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The combined effect of Chinese medicinal extract polysaccharide peptide (PSP) and the chemotherapeutic agents-cytarabine, doxorubicin and etoposide in human leukemic cells and normal human T-lymphocytes

by Hui, Pui-yan

Abstract (Summary)
(Uncorrected OCR) Abstract of thesis entitled

"THE COMBINED EFFECT OF CHINESE MEDICINAL EXTRACT POLYSACCHARIDE PEPTIDE (PSP) AND THE CHEMOTHERAPEUTIC AGENTS-CYTARABINE, DOXORUBICIN AND ETOPOSIDE IN HUMAN LEUKEMIC CELLS AND NORMAL HUMAN T-LYMPHOCYTES"

Submitted by

PuiYanHUI

for the degree of Master of Philosophy at The University of Hong Kong

in August 2003

Polysaccharide-peptide (PSP) extracted from a Chinese medicinal

mushroom-Coriolus versicolor or Yunzhi has been reported to be beneficial to

cancer patients in combination with radiotherapy or chemotherapy. However, the

mechanistic interaction between PSP and these cancer treatments has not been fully

understood. In order to investigate the combined effect and interaction of PSP with

several anticancer drugs--cytarabine (Ara-C), doxorubicin (Doxo) and etoposide

(VP-16), in vitro experiments were carried out using HL-60 cells and normal human

T-Iymphocytes. Flow cytometry, ELISA, western blotting and microscopic

examination were applied in this study.

Cell cycle analysis by flow cytometry revealed that PSP, at low doses,

accumulated HL-60 cells at the S phase. Consequently, it is hypothesized that

subsequent exposure ofPSP-treated cells to S-phase specific chemotherapeutic agents

would enhance the cytotoxicity of these drugs. Annexin V binding assay consolidated

the observation that the combination ofDoxo or VP-16 with PSP exhibited synergism

in cytotoxicity on HL-60 cells whereas an antagonistic effect on the cell-killing action

of Ara-C was observed. Quantification of pre-G1 cells by flow cytometry demonstrated the dose effect of PSP on the cytotoxicity enhancement of Doxo and VP-16 on HL-60 cells. However, it was noticed that PSP did not interfere with the cell cycle nor inhibit the proliferation of normal human T -lymphocytes evaluated by flow cytometric DNA content analysis and BrdU proliferation assay, respectively. Annexin V binding assay provided further evidence that PSP did not sensitize normal human T-lymphocytes to either Doxo or VP-16.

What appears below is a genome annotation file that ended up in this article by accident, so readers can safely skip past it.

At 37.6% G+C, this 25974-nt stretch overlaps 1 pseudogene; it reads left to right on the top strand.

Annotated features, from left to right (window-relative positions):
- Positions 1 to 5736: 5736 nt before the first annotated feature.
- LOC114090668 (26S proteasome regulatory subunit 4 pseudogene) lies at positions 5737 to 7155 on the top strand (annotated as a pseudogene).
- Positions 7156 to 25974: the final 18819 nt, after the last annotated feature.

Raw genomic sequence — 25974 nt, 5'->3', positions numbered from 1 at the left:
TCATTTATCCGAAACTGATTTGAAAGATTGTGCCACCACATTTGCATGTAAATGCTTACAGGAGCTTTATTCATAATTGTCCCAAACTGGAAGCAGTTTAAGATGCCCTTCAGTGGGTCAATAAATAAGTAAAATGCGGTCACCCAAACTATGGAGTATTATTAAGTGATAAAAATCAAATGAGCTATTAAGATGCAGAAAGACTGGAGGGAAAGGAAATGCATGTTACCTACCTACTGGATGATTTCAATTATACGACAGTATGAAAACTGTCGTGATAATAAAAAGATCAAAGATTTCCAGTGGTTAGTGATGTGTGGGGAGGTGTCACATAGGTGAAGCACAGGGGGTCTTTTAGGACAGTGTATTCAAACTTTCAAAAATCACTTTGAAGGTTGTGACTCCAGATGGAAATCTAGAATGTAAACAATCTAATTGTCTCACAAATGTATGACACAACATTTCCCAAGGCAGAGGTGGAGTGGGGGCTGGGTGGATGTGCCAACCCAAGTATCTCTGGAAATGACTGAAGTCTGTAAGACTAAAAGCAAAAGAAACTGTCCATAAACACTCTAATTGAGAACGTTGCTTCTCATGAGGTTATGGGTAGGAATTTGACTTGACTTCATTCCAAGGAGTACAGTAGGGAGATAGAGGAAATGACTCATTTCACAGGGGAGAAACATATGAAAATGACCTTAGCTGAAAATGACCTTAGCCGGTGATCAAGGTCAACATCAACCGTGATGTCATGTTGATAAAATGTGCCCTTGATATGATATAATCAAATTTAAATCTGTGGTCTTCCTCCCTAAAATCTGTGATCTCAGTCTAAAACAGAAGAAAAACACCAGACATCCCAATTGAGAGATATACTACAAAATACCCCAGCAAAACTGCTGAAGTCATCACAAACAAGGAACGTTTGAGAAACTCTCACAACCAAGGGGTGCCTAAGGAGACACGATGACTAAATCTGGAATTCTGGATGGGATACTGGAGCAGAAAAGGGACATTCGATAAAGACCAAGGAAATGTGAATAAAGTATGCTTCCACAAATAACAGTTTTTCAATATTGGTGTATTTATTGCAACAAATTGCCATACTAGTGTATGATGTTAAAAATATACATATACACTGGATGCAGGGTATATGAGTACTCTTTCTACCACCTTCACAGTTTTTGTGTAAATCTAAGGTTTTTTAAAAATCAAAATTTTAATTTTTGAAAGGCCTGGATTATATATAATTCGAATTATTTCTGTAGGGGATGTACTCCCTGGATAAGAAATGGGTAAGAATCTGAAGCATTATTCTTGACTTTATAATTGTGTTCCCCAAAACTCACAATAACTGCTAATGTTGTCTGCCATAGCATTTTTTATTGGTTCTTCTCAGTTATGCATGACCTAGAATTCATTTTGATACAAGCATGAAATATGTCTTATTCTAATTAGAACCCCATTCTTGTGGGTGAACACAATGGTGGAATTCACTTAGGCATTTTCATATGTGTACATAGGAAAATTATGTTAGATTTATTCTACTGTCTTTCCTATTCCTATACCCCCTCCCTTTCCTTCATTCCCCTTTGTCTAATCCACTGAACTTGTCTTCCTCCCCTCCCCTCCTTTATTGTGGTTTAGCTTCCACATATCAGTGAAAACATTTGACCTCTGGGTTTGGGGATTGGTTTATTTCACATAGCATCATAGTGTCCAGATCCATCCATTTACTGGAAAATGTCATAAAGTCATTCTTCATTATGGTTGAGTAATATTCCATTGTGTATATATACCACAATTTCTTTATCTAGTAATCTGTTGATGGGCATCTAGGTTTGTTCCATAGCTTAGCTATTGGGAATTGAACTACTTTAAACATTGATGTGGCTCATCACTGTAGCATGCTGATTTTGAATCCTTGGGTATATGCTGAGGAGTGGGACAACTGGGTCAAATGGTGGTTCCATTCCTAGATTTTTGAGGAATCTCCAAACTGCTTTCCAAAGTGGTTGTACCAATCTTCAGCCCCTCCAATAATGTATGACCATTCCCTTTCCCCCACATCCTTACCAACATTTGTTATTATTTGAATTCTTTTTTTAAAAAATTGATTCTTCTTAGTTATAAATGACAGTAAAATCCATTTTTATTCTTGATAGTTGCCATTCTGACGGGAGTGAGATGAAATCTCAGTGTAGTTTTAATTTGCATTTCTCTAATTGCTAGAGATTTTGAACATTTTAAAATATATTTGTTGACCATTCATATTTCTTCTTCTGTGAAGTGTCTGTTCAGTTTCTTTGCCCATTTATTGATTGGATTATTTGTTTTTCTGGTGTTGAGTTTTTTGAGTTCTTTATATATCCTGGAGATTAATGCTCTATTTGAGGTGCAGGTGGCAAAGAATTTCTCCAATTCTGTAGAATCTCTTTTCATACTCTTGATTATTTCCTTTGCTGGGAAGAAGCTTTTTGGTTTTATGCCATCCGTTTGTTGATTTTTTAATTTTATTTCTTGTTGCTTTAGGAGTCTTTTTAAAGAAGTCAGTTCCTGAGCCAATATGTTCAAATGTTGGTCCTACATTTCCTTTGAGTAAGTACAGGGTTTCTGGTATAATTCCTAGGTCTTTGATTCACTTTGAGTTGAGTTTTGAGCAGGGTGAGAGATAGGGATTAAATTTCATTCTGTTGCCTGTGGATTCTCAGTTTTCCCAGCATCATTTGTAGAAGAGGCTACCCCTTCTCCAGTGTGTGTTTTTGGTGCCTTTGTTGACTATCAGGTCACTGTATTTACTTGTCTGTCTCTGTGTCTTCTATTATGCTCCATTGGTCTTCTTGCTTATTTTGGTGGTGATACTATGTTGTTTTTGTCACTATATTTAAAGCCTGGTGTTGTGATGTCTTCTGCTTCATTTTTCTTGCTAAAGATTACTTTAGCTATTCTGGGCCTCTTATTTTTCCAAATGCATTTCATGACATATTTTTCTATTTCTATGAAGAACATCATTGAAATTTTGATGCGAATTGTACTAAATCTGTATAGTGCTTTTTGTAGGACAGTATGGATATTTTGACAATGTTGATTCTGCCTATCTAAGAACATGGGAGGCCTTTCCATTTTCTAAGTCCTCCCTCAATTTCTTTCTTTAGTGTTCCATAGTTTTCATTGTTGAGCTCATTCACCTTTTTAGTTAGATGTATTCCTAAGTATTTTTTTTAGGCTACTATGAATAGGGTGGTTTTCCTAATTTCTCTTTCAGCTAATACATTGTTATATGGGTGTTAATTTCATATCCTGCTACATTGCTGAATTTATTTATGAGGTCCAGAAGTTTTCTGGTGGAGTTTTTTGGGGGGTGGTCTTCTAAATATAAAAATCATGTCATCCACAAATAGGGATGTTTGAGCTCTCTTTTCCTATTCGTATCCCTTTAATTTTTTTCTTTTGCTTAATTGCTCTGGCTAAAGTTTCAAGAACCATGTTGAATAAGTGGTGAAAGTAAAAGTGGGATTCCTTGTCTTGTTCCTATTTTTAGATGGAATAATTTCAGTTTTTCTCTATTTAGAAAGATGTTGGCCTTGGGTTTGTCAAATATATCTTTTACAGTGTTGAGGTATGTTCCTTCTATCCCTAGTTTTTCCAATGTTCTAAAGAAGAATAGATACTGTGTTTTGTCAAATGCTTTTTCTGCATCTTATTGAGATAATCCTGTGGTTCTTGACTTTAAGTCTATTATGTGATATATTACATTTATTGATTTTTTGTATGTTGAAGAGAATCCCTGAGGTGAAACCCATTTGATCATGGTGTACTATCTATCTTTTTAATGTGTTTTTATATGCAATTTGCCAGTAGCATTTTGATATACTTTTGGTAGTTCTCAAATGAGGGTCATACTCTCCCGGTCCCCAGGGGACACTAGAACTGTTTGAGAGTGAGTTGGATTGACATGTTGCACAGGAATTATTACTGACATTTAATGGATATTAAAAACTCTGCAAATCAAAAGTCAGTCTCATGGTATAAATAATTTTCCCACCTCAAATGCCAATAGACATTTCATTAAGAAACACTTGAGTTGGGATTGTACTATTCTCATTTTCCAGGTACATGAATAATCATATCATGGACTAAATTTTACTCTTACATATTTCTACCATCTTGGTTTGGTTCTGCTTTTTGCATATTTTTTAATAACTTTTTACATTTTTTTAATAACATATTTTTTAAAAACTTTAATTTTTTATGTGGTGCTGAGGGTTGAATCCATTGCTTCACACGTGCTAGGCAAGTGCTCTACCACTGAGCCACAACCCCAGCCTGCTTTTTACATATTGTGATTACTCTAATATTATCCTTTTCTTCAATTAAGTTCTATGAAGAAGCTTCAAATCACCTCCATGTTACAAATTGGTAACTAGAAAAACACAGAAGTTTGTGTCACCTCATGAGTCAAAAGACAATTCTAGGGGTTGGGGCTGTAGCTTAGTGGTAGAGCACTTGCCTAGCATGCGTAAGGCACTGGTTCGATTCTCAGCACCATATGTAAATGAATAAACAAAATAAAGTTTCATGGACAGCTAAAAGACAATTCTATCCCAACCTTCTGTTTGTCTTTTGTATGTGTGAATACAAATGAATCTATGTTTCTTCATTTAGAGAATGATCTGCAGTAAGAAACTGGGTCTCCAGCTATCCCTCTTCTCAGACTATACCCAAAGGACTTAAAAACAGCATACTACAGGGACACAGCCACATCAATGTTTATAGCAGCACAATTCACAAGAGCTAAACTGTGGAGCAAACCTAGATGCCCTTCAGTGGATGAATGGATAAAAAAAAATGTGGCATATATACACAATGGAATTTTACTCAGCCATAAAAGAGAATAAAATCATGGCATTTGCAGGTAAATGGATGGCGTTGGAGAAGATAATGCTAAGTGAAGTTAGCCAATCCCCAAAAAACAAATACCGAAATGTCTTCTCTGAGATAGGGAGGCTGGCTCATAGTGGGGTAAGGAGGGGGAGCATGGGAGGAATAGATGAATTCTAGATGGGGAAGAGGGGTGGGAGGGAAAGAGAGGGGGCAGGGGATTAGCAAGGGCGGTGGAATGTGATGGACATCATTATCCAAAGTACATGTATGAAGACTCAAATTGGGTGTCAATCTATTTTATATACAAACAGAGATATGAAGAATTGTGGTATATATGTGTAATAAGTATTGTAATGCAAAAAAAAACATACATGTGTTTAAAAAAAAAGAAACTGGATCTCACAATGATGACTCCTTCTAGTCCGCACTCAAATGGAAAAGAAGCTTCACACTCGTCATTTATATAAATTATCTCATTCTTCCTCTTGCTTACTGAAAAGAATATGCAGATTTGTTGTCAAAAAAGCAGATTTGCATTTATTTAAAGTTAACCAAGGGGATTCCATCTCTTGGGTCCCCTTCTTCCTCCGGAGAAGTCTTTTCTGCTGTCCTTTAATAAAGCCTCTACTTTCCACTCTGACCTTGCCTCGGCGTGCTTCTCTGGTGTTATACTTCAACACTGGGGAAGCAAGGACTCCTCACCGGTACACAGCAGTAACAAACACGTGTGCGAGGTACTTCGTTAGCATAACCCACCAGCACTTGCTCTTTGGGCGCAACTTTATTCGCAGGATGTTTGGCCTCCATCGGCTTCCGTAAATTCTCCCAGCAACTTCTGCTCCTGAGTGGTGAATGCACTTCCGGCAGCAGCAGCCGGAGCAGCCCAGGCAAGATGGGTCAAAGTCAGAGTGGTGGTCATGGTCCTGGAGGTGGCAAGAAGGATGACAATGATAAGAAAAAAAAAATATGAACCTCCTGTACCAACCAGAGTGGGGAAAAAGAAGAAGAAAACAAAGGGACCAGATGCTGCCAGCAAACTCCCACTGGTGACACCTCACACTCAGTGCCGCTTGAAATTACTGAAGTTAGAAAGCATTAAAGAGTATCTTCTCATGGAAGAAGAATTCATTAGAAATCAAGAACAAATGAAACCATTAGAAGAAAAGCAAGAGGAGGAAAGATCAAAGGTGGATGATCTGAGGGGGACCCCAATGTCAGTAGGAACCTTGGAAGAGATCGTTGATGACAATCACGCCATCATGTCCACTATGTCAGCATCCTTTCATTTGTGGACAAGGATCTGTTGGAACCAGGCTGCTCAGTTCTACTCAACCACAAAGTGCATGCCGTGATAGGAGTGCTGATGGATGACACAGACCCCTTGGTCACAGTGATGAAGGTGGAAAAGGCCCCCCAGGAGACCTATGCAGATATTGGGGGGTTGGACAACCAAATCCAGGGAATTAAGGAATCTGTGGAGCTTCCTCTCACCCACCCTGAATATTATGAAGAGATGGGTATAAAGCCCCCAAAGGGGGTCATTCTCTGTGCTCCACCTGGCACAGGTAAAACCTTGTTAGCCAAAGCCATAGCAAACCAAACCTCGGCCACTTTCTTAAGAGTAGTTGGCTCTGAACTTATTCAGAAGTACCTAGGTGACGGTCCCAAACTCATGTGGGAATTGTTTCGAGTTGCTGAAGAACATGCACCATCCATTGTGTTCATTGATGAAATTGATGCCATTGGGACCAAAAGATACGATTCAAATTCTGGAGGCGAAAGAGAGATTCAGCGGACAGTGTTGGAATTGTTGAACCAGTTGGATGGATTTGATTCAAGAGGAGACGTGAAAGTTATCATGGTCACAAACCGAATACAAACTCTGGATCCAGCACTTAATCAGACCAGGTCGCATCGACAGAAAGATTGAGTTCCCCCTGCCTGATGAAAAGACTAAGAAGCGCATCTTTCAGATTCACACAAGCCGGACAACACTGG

By evaluating the cell cycle distribution, it was shown that the combined treatment of PSP with VP-16 or Doxo caused the elimination of mainly S-phase cells via apoptosis induction whereas the ability of Ara-C to remove S-phase cells was restrained by pretreatment with PSP. Possible factors contributing to the antagonism with Ara-C may be the removal of cells from the Gl-S boundary and/or the slowed down progression of HL-60 cells in the S phase by PSP treatment. Further investigation of the mechanistic interaction between PSP and VP-16 or Doxo revealed that up-regulation of topoisomerase IIa and cyclin E expression by PSP might be the possible mechanisms contributing to the induction of S-phase accumulation and sensitization ofHL-60 cells to Doxo and VP-16. In addition, flow cytometric analysis and western blotting demonstrated the implication of caspase 3 during apoptosis induced by combined treatment ofDoxo or VP-16 with PSP.

Summarizing the results ofHL-60 cells and normal human T-lymphocytes, it is concluded that PSP acts selectively on leukemic cells and the capability to promote the cytotoxicity of Doxo and VP-16 demonstrates the potential of PSP as a candidate in combination treatment with VP-16 and Doxo in leukemia.

Bibliographical Information:

Advisor:

School:The University of Hong Kong

School Location:China - Hong Kong SAR

Source Type:Master's Thesis

Keywords:university of hong kong dissertations polysaccharides polyporaceae cancer cells leukemia chemotherapy

ISBN:

Date of Publication:01/01/2004

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